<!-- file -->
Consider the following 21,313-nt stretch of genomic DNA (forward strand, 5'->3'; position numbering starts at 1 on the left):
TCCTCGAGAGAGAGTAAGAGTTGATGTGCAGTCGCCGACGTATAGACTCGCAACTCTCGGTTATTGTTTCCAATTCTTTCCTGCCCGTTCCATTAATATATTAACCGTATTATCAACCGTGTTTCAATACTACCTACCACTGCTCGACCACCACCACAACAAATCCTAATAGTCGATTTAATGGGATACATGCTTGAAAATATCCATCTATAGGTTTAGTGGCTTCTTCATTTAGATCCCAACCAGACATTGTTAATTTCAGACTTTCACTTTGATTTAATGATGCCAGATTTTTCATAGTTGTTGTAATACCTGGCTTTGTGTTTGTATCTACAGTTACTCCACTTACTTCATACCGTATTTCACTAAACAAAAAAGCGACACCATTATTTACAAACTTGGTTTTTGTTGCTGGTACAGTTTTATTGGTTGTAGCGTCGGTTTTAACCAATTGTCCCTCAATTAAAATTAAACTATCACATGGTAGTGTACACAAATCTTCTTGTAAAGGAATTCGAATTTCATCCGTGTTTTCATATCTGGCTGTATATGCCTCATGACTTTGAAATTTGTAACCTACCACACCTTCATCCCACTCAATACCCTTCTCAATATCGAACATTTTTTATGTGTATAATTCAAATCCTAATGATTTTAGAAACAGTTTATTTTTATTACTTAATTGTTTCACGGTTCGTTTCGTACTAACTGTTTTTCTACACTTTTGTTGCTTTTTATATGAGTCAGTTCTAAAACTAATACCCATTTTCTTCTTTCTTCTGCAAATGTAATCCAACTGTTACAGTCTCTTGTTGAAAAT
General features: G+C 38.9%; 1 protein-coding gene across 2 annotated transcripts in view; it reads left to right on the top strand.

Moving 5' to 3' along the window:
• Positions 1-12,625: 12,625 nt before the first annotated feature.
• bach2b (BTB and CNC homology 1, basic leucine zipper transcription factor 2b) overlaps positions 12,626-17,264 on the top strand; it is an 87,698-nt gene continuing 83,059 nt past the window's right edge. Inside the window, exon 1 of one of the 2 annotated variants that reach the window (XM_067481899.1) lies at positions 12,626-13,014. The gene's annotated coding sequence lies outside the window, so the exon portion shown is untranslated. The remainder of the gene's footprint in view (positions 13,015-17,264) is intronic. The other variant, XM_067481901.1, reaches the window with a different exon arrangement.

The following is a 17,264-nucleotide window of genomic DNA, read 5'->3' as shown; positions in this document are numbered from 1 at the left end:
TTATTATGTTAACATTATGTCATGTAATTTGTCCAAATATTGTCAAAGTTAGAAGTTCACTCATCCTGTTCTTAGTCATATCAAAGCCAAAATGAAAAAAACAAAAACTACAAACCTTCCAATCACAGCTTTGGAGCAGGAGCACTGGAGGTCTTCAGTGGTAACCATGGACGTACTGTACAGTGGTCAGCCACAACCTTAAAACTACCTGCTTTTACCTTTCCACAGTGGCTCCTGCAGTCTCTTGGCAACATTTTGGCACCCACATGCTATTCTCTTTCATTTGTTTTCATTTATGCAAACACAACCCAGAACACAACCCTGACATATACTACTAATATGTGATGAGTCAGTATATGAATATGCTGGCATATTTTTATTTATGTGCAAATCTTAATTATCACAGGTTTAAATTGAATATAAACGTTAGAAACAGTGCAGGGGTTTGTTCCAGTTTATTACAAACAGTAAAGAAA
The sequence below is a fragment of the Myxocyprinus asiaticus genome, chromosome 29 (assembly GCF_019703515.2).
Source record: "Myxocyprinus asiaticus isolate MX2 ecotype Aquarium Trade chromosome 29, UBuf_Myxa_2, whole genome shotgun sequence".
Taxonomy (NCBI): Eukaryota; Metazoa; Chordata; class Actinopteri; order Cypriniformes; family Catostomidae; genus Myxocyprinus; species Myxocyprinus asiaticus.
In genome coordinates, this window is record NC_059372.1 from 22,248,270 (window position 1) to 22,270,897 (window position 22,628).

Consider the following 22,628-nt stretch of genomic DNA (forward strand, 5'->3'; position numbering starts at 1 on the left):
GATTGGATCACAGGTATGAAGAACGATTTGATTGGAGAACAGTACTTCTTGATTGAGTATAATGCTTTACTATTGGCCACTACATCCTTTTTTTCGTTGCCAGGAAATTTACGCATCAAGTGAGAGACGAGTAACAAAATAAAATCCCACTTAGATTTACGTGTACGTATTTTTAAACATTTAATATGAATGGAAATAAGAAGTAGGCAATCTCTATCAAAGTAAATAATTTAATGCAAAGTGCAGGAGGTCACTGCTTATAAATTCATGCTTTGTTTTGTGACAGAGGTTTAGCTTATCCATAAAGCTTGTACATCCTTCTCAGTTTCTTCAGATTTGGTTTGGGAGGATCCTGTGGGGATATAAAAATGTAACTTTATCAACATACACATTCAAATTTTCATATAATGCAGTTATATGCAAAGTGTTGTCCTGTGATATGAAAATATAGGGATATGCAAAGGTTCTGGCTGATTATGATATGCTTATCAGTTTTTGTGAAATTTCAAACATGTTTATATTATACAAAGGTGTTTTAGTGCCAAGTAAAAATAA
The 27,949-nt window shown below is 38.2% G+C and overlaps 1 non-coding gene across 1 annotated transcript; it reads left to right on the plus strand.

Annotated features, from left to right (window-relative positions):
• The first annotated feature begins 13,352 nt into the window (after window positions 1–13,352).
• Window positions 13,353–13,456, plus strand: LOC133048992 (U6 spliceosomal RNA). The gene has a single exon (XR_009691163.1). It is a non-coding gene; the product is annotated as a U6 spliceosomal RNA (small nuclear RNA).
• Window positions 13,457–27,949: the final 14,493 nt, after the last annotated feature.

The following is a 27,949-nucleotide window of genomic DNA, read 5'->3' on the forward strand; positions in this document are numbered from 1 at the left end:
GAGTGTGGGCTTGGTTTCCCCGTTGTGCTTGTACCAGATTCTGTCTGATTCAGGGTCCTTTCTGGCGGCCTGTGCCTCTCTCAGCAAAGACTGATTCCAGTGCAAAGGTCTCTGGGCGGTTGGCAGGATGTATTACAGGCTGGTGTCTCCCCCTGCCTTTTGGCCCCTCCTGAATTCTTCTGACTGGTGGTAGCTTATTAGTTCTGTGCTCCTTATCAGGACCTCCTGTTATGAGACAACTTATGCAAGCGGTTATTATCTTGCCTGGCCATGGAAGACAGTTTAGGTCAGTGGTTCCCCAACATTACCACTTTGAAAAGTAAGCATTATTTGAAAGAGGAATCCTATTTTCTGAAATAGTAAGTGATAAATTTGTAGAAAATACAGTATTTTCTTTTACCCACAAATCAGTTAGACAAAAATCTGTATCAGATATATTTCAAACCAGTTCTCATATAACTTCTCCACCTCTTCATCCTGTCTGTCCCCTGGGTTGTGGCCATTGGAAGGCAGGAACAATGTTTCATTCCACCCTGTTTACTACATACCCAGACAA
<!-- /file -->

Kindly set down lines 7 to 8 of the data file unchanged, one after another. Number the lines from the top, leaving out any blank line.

The following is a 17,264-nucleotide window of genomic DNA, read 5'->3' as shown; positions in this document are numbered from 1 at the left end:
TTATTATGTTAACATTATGTCATGTAATTTGTCCAAATATTGTCAAAGTTAGAAGTTCACTCATCCTGTTCTTAGTCATATCAAAGCCAAAATGAAAAAAACAAAAACTACAAACCTTCCAATCACAGCTTTGGAGCAGGAGCACTGGAGGTCTTCAGTGGTAACCATGGACGTACTGTACAGTGGTCAGCCACAACCTTAAAACTACCTGCTTTTACCTTTCCACAGTGGCTCCTGCAGTCTCTTGGCAACATTTTGGCACCCACATGCTATTCTCTTTCATTTGTTTTCATTTATGCAAACACAACCCAGAACACAACCCTGACATATACTACTAATATGTGATGAGTCAGTATATGAATATGCTGGCATATTTTTATTTATGTGCAAATCTTAATTATCACAGGTTTAAATTGAATATAAACGTTAGAAACAGTGCAGGGGTTTGTTCCAGTTTATTACAAACAGTAAAGAAA